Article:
Marginalised Groups: People within marginalised groups, such as people who experience mental health issues, could find that they are able to express themselves more often and have greater opportunity to communicate and interact with others through using these online platforms.
Communication Efficiency: Regardless of location people can instantly communicate with another using social media. It can also be used to communicate with several people at once by using Facebook Groups. This efficient way of communicating with others from any location at any time, enables people to share their thoughts, find out useful information and learn from others in a short space of time.
Good Causes: Social media groups or pages can be used to promote good causes and share information with others to spread awareness of societal issues and topics that are important to people or that may better their lives. Due to most social media platforms usage being free, other than paid ads, social media can be a cost-effective way to spread and share important messages with others.
New Information: The latest updates on an issue, news story or trend can be shared instantly on social media with others. This enables people to be quickly informed, updated and act quickly on events that they deem important.
On occasions where news channels may edit a news story to convey a certain message or interpretation, social media can be used to provide the truth about an event, for example, through someone uploading or live streaming the event directly from their Smartphone to a social media platform.
Helping People: Sometimes social media can be used to reach out and ask for help from others, examples of this could be when a person wants other people’s opinion on something before they proceed to take action or when someone in your community or near by have lost something such as a phone or have a lost a family pet such as a dog or someone has been missing for a period of time. These can often be posted to social media to ask for peoples help and assistance. One example of this is that the police will now often use social media as part of their strategy in appealing for and obtaining information about a crime or a suspected crime.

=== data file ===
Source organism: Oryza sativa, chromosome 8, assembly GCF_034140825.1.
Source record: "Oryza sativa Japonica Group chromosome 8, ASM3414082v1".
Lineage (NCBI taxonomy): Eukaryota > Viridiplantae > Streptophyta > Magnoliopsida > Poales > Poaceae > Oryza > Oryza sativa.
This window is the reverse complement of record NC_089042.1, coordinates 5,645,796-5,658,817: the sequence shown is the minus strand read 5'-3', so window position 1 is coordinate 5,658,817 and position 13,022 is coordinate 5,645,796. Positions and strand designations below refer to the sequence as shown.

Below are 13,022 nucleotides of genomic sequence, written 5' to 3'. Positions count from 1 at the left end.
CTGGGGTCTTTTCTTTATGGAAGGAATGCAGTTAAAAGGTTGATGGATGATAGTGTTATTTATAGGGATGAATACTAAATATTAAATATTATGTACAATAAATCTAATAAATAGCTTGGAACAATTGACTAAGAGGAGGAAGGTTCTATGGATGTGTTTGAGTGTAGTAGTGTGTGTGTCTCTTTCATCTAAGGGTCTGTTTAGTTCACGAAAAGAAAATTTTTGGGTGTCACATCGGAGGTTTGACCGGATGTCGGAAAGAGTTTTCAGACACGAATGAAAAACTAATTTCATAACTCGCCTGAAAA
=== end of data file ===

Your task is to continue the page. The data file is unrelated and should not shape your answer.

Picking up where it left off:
Education: People can use ‘Groups’ created on social media that are focused upon certain topics in order to not only socialise, but to educate themselves on a topic. People can educate themselves within these groups from having conversations with other group members and from reading articles and information posted within these groups.
Addiction: This can be described as the dark side of social media. Teenagers are found to be the most effected by social media addiction. Their extensive use of social media platforms to communicate and interact with others can result in them cutting themselves off from society. Social media addiction can also take time away from productive tasks or relationships with others within their households and daily lives, therefore affecting the persons close relationships, productivity and wellbeing.
Physical Health Issues: Excessive use of social media can result in people spending a lot of time sitting in the same position on their computer, this results in them not getting much exercise, such as walking and exercising. Social media can therefore distract people from exercising and doing other physical activities that can be beneficial for their physical health.
Negative body image problems:
Professional Reputation: Someone can impulsively post a comment or image on a social media platform that they later regret and which may impact upon their professional or personal reputation. Also, people can create false stories about others on social media platforms and have this shared with thousands of people. Businesses can also be affected by posts or comments which can harm their brand image/personality and reputation.
Cyberbullying: Many children and adolescents have been victims of cyberbullying. The relative ease in creating fake social media accounts has made this quite extensive. Threats, intimidation, rumours, slanders can be sent to hundreds if not thousands of people in a short space of time
Security Problems: Various security agencies have been found to have access to many people’s personal accounts. Many people have also had their accounts hacked into by hackers and by people attempting some type of fraud.
Less Face Time: Social skills require practice, it may be hard to build these social skills if people spend most of their time communicating and interacting online, rather than communicating face-to-face.
The previous research suggests that there are advantages and disadvantages to the widespread use of online social networking. There is a wealth of studies suggesting that there can be detrimental effects both psychologically and physically to excessive social media use. However, the key is learning to use social media in moderation through balancing communications online with face-to-face in-person communications and balancing social media usage with productive daily tasks. The wealth of information from previous research and reports published should help us to understand and have greater awareness on social media addiction and also to get a better understanding on when social media might be negatively affecting a person’s daily functioning, wellbeing and mental health.
I hope everyone enjoyed this article.
If anyone has any thoughts or opinions on this subject area then please leave these in the comments section below.